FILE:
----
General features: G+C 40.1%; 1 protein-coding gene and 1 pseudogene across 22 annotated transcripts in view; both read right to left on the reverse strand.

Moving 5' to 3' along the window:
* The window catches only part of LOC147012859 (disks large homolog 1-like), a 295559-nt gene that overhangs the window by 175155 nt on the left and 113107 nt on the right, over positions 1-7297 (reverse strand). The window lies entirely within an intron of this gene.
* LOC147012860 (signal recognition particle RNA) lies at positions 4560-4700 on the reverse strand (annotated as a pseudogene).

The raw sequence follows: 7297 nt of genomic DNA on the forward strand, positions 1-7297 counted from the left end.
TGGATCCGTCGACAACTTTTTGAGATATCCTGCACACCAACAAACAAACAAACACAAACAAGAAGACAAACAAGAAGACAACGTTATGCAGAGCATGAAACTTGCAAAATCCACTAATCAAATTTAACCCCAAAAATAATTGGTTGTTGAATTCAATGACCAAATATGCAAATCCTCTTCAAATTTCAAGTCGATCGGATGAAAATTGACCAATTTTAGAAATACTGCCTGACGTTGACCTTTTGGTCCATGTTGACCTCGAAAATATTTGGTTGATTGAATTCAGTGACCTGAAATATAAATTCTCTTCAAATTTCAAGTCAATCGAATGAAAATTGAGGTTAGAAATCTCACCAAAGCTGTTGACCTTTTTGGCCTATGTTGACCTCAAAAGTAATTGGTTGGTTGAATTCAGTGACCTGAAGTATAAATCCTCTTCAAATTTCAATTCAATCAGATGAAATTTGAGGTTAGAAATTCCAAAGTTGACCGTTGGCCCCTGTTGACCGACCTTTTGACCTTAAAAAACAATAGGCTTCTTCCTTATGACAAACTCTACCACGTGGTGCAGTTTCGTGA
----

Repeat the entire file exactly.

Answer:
General features: G+C 40.1%; 1 protein-coding gene and 1 pseudogene across 22 annotated transcripts in view; both read right to left on the reverse strand.

Moving 5' to 3' along the window:
* The window catches only part of LOC147012859 (disks large homolog 1-like), a 295559-nt gene that overhangs the window by 175155 nt on the left and 113107 nt on the right, over positions 1-7297 (reverse strand). The window lies entirely within an intron of this gene.
* LOC147012860 (signal recognition particle RNA) lies at positions 4560-4700 on the reverse strand (annotated as a pseudogene).

The raw sequence follows: 7297 nt of genomic DNA on the forward strand, positions 1-7297 counted from the left end.
TGGATCCGTCGACAACTTTTTGAGATATCCTGCACACCAACAAACAAACAAACACAAACAAGAAGACAAACAAGAAGACAACGTTATGCAGAGCATGAAACTTGCAAAATCCACTAATCAAATTTAACCCCAAAAATAATTGGTTGTTGAATTCAATGACCAAATATGCAAATCCTCTTCAAATTTCAAGTCGATCGGATGAAAATTGACCAATTTTAGAAATACTGCCTGACGTTGACCTTTTGGTCCATGTTGACCTCGAAAATATTTGGTTGATTGAATTCAGTGACCTGAAATATAAATTCTCTTCAAATTTCAAGTCAATCGAATGAAAATTGAGGTTAGAAATCTCACCAAAGCTGTTGACCTTTTTGGCCTATGTTGACCTCAAAAGTAATTGGTTGGTTGAATTCAGTGACCTGAAGTATAAATCCTCTTCAAATTTCAATTCAATCAGATGAAATTTGAGGTTAGAAATTCCAAAGTTGACCGTTGGCCCCTGTTGACCGACCTTTTGACCTTAAAAAACAATAGGCTTCTTCCTTATGACAAACTCTACCACGTGGTGCAGTTTCGTGA